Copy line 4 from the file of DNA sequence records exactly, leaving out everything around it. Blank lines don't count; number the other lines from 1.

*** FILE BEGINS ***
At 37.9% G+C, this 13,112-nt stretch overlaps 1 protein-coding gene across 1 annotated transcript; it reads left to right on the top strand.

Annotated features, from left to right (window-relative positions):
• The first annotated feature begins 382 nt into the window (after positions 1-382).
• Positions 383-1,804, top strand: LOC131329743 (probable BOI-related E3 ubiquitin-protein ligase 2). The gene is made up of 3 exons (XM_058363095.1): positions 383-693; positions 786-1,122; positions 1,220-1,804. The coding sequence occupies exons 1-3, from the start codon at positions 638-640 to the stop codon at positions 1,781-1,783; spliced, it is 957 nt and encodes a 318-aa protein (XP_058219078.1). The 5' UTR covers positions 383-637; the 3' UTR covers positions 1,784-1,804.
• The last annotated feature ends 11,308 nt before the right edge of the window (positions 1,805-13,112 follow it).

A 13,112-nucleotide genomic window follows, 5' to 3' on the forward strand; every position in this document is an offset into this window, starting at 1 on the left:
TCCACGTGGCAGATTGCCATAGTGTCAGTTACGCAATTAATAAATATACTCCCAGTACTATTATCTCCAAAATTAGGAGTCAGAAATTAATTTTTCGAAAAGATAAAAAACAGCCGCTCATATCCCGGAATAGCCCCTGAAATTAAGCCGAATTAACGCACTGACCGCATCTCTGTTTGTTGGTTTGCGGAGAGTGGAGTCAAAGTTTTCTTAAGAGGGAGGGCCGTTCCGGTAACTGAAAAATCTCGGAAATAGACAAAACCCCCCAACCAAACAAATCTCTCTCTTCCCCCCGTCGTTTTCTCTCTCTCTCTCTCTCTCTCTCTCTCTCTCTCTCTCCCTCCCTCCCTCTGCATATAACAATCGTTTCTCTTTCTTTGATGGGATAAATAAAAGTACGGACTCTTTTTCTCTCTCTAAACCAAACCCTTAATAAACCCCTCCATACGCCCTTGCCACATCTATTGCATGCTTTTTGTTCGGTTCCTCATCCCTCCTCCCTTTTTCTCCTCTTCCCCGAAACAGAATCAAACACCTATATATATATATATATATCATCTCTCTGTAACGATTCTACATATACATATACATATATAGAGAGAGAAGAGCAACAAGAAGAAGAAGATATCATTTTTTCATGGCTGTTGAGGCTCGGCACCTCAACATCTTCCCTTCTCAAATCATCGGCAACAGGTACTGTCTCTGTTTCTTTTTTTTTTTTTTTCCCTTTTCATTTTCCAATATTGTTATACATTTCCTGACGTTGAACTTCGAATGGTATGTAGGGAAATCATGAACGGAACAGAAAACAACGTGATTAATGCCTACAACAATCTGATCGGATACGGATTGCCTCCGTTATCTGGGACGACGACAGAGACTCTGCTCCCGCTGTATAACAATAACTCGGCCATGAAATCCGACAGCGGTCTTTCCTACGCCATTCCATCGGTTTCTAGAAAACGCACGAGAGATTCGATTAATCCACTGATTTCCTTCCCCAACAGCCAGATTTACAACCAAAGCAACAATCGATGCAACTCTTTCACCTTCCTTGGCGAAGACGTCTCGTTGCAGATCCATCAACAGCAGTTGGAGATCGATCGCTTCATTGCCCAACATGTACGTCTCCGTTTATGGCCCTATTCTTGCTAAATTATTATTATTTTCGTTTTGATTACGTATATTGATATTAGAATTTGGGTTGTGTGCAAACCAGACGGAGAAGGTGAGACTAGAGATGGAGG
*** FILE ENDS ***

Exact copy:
• Positions 383-1,804, top strand: LOC131329743 (probable BOI-related E3 ubiquitin-protein ligase 2). The gene is made up of 3 exons (XM_058363095.1): positions 383-693; positions 786-1,122; positions 1,220-1,804. The coding sequence occupies exons 1-3, from the start codon at positions 638-640 to the stop codon at positions 1,781-1,783; spliced, it is 957 nt and encodes a 318-aa protein (XP_058219078.1). The 5' UTR covers positions 383-637; the 3' UTR covers positions 1,784-1,804.